New study suggests UK rates of osteoporosis treatment for women are falling
• Rates of osteoporosis treatment rose from 1990 to 2006 in women but declined from 2006, despite growing elderly population
• Rates of osteoporosis treatment also rose in men but levelled off from 2006
• Marked differences in rates by geographic location, with highest rates in Northern Ireland and lowest in parts of England
May 18, 2016, Rome, Italy. Press Dispensary. A UK-wide study looking at the prescribing of anti-osteoporotic drugs (AOD) to people aged 50 years or above has found that, since 2006, AOD prescription rates for women have decreased and rates for men have levelled off, despite a growing elderly population and associated fracture risks. This followed a steep rise in prescribing rates since 1990. Furthermore there was marked geographic variation in prescribing rates, with greatest rates for men and women in Northern Ireland and the lowest rates for women in the East Midlands and men in Yorkshire and Humberside.
The study, funded by the UK National Osteoporosis Society and Medical Research Council, used data from the UK Clinical Practice Research Datalink, a general practice based dataset including information on 7% of the UK population. The researchers analysed AOD prescriptions from 1990 to 2012, and also found that far more women than men were prescribed AOD and that the rate of prescription increased with age, up to the age of 85-89 years where women were more than twice as likely as men to be prescribed AODs. White and Asian women were twice as likely to be receiving AOD prescriptions as black women.
The study findings were unveiled in Rome today by Robert van der Velde, speaking at ECTS 2016, the 43rd annual congress of the European Calcified Tissue Society (ECTS). The study was carried out by Dr van der Velde, Consultant Endocrinologist at the Maastricht University Medical Centre and VieCuri Medical Centre, both in the Netherlands, with colleagues from the Netherlands and Belgium as well as from Southampton, Oxford and Manchester in the UK.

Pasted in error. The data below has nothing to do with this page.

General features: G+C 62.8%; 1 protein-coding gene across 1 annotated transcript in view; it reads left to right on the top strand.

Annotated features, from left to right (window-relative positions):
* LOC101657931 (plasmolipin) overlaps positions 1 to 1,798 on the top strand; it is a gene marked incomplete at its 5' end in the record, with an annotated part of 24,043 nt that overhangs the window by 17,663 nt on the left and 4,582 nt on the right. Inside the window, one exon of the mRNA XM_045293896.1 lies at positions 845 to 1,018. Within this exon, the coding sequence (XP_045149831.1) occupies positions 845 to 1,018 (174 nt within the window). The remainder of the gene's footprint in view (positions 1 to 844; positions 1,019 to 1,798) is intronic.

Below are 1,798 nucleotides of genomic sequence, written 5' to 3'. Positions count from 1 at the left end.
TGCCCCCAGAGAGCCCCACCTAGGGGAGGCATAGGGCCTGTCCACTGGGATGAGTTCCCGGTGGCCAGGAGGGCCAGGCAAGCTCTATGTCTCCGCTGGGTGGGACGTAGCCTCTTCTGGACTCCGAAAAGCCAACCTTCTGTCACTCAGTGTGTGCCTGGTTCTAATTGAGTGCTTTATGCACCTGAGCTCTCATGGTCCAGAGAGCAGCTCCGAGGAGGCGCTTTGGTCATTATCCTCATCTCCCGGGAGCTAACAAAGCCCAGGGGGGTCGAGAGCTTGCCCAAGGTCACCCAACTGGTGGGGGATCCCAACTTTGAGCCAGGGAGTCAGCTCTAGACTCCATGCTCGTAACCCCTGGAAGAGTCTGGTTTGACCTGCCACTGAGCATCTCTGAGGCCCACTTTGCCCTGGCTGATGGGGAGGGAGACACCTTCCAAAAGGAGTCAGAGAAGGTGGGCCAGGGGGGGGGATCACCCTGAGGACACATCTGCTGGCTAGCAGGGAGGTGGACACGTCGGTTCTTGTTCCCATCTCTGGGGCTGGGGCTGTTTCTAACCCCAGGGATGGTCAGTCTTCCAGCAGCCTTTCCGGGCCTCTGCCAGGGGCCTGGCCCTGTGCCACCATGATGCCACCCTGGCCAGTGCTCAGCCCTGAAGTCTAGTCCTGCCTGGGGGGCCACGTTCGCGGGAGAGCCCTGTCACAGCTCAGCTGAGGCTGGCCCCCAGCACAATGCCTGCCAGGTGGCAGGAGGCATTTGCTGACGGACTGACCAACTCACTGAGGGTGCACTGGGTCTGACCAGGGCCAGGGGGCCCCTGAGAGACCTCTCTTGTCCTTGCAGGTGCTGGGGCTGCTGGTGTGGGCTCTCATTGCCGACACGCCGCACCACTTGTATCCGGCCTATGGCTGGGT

Dr van der Velde said: "The finding of geographic variation in antiosteoporosis medication prescriptions is likely to reflect a range of factors, such as differences in age structure of the population, ethnic mix and socioeconomic status between the different regions of the UK. Further work will be required to investigate whether these differences also reflect variations in approaches to the prevention and treatment of osteoporosis, for example after hospital admission for a hip fracture."
He added: "The decline in antiosteoporosis medication prescriptions over the last 10 years is concerning, particularly in the context of an ever more elderly population, in which many fracture types are becoming more common. Other work from the CPRD has demonstrated an increase in rates of treatment for osteoporosis following a hip fracture, but still only just over half such patients receive treatment - there is a clear and urgent need for the field to close this care gap."
Professor Nicholas Harvey, Professor of Rheumatology and Clinical Epidemiology at the MRC Lifecourse Epidemiology Unit, University of Southampton, who oversaw the study, commented: "This work forms part of a larger series of studies, funded by the UK National Osteoporosis Society and Medical Research Council, in which we comprehensively assess the impact of fragility fractures in the UK. The current study, in combination with recent papers describing the burden of osteoporotic fracture in the UK population, gives really important information which will inform health planners not just in the UK, but in many other countries."